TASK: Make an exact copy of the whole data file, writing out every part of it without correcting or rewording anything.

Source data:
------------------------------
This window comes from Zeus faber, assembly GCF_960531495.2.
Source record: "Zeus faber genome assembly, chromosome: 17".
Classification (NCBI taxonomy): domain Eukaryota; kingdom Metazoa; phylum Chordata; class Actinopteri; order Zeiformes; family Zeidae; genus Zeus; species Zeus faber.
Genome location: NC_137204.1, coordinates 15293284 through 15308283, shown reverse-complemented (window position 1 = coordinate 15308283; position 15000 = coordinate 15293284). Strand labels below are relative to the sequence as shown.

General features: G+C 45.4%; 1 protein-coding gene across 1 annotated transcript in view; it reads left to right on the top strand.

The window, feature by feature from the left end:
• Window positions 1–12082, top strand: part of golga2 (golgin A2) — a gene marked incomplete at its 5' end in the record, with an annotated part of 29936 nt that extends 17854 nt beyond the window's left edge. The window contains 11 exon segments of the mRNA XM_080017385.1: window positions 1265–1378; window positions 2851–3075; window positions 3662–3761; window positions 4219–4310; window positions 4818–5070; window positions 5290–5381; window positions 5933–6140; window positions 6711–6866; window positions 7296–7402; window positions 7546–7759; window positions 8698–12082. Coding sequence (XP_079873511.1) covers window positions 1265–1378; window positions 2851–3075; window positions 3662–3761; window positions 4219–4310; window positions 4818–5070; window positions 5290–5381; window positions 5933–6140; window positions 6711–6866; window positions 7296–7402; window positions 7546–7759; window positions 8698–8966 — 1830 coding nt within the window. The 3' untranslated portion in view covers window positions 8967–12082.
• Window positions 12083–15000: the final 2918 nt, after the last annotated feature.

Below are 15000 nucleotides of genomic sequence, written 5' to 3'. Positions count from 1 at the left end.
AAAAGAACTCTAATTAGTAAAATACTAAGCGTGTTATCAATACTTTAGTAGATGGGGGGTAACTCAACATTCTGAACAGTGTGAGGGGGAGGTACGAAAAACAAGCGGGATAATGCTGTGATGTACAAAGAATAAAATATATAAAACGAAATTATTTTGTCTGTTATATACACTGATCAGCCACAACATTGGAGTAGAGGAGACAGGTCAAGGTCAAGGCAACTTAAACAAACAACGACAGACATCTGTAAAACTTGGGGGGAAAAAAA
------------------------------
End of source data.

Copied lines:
This window comes from Zeus faber, assembly GCF_960531495.2.
Source record: "Zeus faber genome assembly, chromosome: 17".
Classification (NCBI taxonomy): domain Eukaryota; kingdom Metazoa; phylum Chordata; class Actinopteri; order Zeiformes; family Zeidae; genus Zeus; species Zeus faber.
Genome location: NC_137204.1, coordinates 15293284 through 15308283, shown reverse-complemented (window position 1 = coordinate 15308283; position 15000 = coordinate 15293284). Strand labels below are relative to the sequence as shown.

General features: G+C 45.4%; 1 protein-coding gene across 1 annotated transcript in view; it reads left to right on the top strand.

The window, feature by feature from the left end:
• Window positions 1–12082, top strand: part of golga2 (golgin A2) — a gene marked incomplete at its 5' end in the record, with an annotated part of 29936 nt that extends 17854 nt beyond the window's left edge. The window contains 11 exon segments of the mRNA XM_080017385.1: window positions 1265–1378; window positions 2851–3075; window positions 3662–3761; window positions 4219–4310; window positions 4818–5070; window positions 5290–5381; window positions 5933–6140; window positions 6711–6866; window positions 7296–7402; window positions 7546–7759; window positions 8698–12082. Coding sequence (XP_079873511.1) covers window positions 1265–1378; window positions 2851–3075; window positions 3662–3761; window positions 4219–4310; window positions 4818–5070; window positions 5290–5381; window positions 5933–6140; window positions 6711–6866; window positions 7296–7402; window positions 7546–7759; window positions 8698–8966 — 1830 coding nt within the window. The 3' untranslated portion in view covers window positions 8967–12082.
• Window positions 12083–15000: the final 2918 nt, after the last annotated feature.

Below are 15000 nucleotides of genomic sequence, written 5' to 3'. Positions count from 1 at the left end.
AAAAGAACTCTAATTAGTAAAATACTAAGCGTGTTATCAATACTTTAGTAGATGGGGGGTAACTCAACATTCTGAACAGTGTGAGGGGGAGGTACGAAAAACAAGCGGGATAATGCTGTGATGTACAAAGAATAAAATATATAAAACGAAATTATTTTGTCTGTTATATACACTGATCAGCCACAACATTGGAGTAGAGGAGACAGGTCAAGGTCAAGGCAACTTAAACAAACAACGACAGACATCTGTAAAACTTGGGGGGAAAAAAA